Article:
Currency focus in a stable market.
“It has turned out to be enough fish, even though less are being harvested. We have experienced price pressure, especially on large fish (airborne to Asia). Actually on the fish to Europe as well,” says a buyer to SalmonBusiness.
“It points to an NOK 80-85 (EUR 8.4-8.9) level,” he says about the salmon price for the coming week. He adds that he paid NOK 84-88 (EUR 8.8-9.2) for 3-6 kg salmon last Friday.
“It is a weakening,” he continues. “Too much that stops on planes, both capacity, but also covid that is definitely not finished in the world.”
No major movement
“It seems that it will be down to 80-82 kroner (EUR 8.4-8.6),” says an exporter.
“There have been a number of fish left today, which have proved difficult to sell. Some say they have less fish to harvest. It is a motley picture, but not large movements. Prices weaken a little, but not much,” he adds.
However, a fish farmer sees stable prices.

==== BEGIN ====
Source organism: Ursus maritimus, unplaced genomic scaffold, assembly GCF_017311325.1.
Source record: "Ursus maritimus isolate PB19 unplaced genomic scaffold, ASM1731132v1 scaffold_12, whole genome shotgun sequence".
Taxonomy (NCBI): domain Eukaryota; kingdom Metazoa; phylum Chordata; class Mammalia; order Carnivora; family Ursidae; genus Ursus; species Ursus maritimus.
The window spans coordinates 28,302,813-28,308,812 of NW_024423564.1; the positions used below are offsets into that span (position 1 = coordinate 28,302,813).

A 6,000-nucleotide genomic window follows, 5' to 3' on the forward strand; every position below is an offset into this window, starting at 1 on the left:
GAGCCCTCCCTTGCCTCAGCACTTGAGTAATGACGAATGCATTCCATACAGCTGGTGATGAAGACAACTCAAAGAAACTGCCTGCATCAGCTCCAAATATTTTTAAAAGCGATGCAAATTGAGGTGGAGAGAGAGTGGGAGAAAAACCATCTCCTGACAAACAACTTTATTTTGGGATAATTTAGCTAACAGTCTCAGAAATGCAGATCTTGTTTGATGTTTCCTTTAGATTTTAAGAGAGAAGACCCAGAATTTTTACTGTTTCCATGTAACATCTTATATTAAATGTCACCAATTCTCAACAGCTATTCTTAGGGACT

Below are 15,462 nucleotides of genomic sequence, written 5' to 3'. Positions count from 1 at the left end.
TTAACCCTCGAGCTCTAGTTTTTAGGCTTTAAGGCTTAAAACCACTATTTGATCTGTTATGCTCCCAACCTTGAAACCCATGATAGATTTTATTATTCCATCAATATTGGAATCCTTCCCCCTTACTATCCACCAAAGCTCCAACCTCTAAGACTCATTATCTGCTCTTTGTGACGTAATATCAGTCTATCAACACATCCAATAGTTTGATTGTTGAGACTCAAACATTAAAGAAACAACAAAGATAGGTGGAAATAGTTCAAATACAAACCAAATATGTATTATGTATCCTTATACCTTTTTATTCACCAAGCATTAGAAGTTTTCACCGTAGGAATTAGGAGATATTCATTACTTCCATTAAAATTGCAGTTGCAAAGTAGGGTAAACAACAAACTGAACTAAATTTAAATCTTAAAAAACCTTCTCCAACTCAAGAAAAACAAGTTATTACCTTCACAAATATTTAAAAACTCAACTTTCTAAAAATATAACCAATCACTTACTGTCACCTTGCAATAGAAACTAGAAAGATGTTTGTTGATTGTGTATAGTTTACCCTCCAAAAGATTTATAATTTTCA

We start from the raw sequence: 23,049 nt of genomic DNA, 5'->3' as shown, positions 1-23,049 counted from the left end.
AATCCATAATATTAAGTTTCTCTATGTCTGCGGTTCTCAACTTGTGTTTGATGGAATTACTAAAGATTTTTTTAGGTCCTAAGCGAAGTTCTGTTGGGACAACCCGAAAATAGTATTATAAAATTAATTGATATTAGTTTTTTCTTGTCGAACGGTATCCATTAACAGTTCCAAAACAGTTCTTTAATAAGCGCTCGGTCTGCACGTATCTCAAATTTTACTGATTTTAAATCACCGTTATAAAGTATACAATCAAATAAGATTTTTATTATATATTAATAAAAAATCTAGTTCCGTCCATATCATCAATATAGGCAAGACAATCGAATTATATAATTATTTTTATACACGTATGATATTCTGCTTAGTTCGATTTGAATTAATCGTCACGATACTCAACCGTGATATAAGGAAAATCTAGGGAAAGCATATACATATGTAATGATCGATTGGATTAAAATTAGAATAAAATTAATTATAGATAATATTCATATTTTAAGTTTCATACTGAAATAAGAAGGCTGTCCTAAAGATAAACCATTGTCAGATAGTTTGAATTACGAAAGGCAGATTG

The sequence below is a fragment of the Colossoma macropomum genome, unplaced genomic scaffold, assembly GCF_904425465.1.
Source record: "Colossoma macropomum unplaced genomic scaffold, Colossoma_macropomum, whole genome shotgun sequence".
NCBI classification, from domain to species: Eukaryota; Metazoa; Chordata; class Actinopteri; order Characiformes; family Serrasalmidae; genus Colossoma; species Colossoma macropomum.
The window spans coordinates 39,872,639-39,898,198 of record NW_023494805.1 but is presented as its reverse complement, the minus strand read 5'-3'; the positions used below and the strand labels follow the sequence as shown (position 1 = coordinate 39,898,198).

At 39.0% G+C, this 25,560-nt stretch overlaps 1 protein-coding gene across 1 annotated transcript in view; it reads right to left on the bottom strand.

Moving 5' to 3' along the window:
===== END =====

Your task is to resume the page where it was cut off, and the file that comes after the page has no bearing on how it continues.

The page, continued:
“85-87 kroner (EUR 8.9-9.1) for 3-6 kg. 6+ kg has hung after the last week,” he says, and refers to a price curve that goes sideways.
“Sideways in Norwegian kroner means increased price for the customer in euros, a couple of kroner, because there is a change in currency here,” he remarks.
Currency is an important key word today.
“A lot of currency-based,” says a trader, and continues: “The euro is at 9.50 (vs NOK), and that is quite a lot actually. If customers say they buy for nine euros (delivered to the European continent – editor’s note), it means 81 kroner to the farmer. We buy on that.”
“It is quite similar price of 3-6 kilos, but price of 6+ is 3-4 kroner (EUR 0.3-0.4) lower. This means that not many planes fly east. Air freight has become so expensive. Customers are unable to defend their purchases. And China has shut down much of its market because of the corona. So then there will be price pressure westwards, towards the USA.”
“It is not so long since we locked the currency (euro vs NOK) at 10.20. Only there it is 5-6 kroner,” he points out.